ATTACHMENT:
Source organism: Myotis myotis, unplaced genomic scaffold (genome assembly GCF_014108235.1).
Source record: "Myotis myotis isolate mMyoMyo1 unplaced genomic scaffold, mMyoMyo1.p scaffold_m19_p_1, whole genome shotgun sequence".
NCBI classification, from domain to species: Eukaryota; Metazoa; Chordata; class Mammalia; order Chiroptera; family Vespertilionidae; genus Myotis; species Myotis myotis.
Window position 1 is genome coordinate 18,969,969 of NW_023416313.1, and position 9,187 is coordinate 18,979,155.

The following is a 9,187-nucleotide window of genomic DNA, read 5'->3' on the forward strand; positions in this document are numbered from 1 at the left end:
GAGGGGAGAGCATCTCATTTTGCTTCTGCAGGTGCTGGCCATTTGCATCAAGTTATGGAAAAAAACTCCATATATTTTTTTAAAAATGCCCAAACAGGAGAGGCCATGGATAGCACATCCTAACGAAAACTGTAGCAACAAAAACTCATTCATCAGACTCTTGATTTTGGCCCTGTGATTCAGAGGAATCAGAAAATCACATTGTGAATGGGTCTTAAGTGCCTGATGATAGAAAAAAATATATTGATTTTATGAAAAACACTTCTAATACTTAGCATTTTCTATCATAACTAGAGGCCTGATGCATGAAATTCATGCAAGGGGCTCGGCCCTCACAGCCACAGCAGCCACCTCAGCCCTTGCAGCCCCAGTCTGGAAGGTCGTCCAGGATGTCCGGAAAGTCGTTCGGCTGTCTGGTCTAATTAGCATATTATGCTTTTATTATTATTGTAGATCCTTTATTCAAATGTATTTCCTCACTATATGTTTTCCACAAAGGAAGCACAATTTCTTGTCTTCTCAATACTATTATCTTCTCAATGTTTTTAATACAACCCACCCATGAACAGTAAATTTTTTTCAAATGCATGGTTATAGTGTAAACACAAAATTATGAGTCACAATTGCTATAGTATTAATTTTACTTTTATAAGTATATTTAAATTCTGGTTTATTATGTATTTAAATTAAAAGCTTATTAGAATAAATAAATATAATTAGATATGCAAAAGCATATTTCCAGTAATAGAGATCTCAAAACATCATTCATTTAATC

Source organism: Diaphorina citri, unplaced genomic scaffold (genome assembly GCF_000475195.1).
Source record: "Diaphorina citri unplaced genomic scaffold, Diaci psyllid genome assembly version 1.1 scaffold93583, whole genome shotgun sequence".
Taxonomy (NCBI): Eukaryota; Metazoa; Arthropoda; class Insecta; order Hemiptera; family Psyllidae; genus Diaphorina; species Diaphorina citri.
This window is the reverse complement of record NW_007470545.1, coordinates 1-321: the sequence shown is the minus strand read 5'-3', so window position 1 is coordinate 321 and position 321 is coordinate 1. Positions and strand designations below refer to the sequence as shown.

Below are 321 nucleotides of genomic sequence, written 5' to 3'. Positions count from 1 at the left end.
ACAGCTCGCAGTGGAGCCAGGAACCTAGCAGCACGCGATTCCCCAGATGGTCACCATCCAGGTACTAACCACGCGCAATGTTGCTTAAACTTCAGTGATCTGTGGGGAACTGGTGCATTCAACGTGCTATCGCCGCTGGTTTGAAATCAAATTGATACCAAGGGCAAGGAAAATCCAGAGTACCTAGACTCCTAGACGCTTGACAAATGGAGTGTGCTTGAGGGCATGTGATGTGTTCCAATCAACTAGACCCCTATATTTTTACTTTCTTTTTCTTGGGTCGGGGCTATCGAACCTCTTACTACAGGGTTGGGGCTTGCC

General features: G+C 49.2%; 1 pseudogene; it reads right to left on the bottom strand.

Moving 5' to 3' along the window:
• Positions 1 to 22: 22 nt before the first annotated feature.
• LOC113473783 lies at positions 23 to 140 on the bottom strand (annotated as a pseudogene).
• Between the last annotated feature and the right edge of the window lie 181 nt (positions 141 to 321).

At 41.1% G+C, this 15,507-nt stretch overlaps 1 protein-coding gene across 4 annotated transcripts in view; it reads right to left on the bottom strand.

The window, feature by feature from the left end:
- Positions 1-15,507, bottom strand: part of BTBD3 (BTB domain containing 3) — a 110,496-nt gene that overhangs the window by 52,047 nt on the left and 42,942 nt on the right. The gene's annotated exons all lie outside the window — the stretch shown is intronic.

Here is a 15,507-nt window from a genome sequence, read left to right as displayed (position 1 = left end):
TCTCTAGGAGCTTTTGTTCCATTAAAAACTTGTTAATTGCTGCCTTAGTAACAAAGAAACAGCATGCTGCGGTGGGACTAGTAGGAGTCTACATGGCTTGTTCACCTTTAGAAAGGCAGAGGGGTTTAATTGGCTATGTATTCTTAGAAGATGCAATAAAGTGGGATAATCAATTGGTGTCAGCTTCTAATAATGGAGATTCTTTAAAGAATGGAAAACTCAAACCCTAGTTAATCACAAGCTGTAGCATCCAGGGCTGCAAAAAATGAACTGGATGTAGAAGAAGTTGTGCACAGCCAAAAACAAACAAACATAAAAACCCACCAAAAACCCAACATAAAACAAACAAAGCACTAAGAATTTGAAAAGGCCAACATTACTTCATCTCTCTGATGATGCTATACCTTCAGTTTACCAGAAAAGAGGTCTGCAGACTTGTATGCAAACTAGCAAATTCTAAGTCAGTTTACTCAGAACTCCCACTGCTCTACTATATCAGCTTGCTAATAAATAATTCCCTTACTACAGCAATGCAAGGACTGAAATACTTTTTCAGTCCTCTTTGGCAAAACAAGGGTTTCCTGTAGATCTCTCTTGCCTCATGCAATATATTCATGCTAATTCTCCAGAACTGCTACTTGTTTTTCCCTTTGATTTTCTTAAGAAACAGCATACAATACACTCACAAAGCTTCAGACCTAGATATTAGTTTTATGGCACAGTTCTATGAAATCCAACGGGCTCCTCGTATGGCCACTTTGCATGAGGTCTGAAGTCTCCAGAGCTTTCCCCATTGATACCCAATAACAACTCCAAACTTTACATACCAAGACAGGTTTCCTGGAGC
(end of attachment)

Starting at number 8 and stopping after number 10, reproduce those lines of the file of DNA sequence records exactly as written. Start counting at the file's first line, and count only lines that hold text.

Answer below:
Source record: "Diaphorina citri unplaced genomic scaffold, Diaci psyllid genome assembly version 1.1 scaffold93583, whole genome shotgun sequence".
Taxonomy (NCBI): Eukaryota; Metazoa; Arthropoda; class Insecta; order Hemiptera; family Psyllidae; genus Diaphorina; species Diaphorina citri.
This window is the reverse complement of record NW_007470545.1, coordinates 1-321: the sequence shown is the minus strand read 5'-3', so window position 1 is coordinate 321 and position 321 is coordinate 1. Positions and strand designations below refer to the sequence as shown.